Jewelers rediscover silver

New York Times, December 11, 2008

NEW YORK — NEW YORK: Gurhan Orhan, a famed Turkish jeweler, carries a rectangular sheet of 24-karat gold in his wallet like a business card. It is a symbol of his love for this purest form of the metal, which he has helped to popularize in the decade since he started selling Gurhan brand jewelry from his base in New York.

So strong is Orhan's connection to 24-karat that when he unveiled his first collection in sterling silver last year fans could have been forgiven for thinking he had betrayed his long time muse.

"Initially, I started making silver because I realized that when gold prices rose three times, that I had lost my low price points," Orhan said. "But people enjoyed it and started asking for diamonds on it. When you start using diamonds on silver, you're missing the point."

The irony is not lost on anyone in the fine jewelry industry. After watching gold and platinum prices climb to historic highs in the spring, and then slip - the latter by more than $1,300 - to virtual parity for the first time in a decade, a number of high-end designers have rediscovered silver. In that process, they have sparked a few emerging trends.

Orhan, for example, plates his silver with black rhodium to give it a gunmetal gray finish, one take on the blackened metal look that has loomed large this year. Other designers have experimented with scale, relying on silver's predictable affordability to liberate them from the constraints of price.

"My first choice is always to do something quite bold and big," said Stephen Webster, an award-winning British jeweler who recently launched his first women's silver collection, with prices starting at $250. "So rather than trying to chase down a piece of gold that I can hardly see, we decided we'd do it in a material that I could really work with."

After watching demand in the jewelry sector fall for four straight years, the silver industry is also taking notice. In May, the Silver Institute, a nonprofit association in Washington that promotes the interests of silver miners, traders and wholesalers, revived a jewelry marketing program that had been dormant for seven years. Its new tagline, "Savor Silver," will be the rallying cry for a promotional campaign starting this month, including a new consumer Web site, trade outreach program and designer collaborations.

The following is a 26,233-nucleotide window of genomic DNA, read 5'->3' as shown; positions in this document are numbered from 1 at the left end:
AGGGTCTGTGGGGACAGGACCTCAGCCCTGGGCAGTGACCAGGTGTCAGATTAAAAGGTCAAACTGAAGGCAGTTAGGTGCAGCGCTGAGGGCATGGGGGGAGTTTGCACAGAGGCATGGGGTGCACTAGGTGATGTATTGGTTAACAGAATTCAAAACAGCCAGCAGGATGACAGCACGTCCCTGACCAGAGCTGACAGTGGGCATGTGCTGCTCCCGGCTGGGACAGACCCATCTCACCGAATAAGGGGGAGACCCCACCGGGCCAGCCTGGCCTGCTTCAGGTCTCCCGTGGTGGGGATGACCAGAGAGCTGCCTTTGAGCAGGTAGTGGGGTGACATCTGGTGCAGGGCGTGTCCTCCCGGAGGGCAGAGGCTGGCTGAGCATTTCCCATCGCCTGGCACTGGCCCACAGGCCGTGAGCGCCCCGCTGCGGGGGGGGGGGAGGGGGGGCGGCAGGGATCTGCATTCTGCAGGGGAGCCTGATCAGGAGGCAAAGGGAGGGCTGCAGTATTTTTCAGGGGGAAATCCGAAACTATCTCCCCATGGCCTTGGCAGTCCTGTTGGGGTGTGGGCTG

"All the other metals had groups behind them and we saw a void, and a marketing opportunity," said Michael Barlerin, the program manager in New York for the marketing initiative.

One of the ideas Barlerin intends to push is that a woman can build a jewelry wardrobe with silver more readily than she can with gold.

"The person who wants to buy five or 10 bangles doesn't want to go crazy," echoed Rhonda Faber Green, a designer in Los Angeles, noting that her two-year-old silver collection includes a silver bangle that retails for about one-fifth the price of the corresponding bangle in 22-karat gold.

Green said she devoted a year to developing her signature knurled and hammered finish, an example of how distinctive surface treatments can help designers, be they newcomers or longtime aficionados of the metal, to differentiate their upscale products from the rinky-dink baubles that once defined the category.

At New York's Slane & Slane, silver jewelry with the matte look of an heirloom has been a trademark of the brand since the sisters Heath and Landon Slane founded it in 1995.

"We like it not to look brand new," Landon Slane said. "You look at flatware that's passed down and it has a warmth to it. Why do people pass down their flatware from generation to generation in velvet-lined boxes yet there is no place for silver jewelry? We want to give it that same acclaim."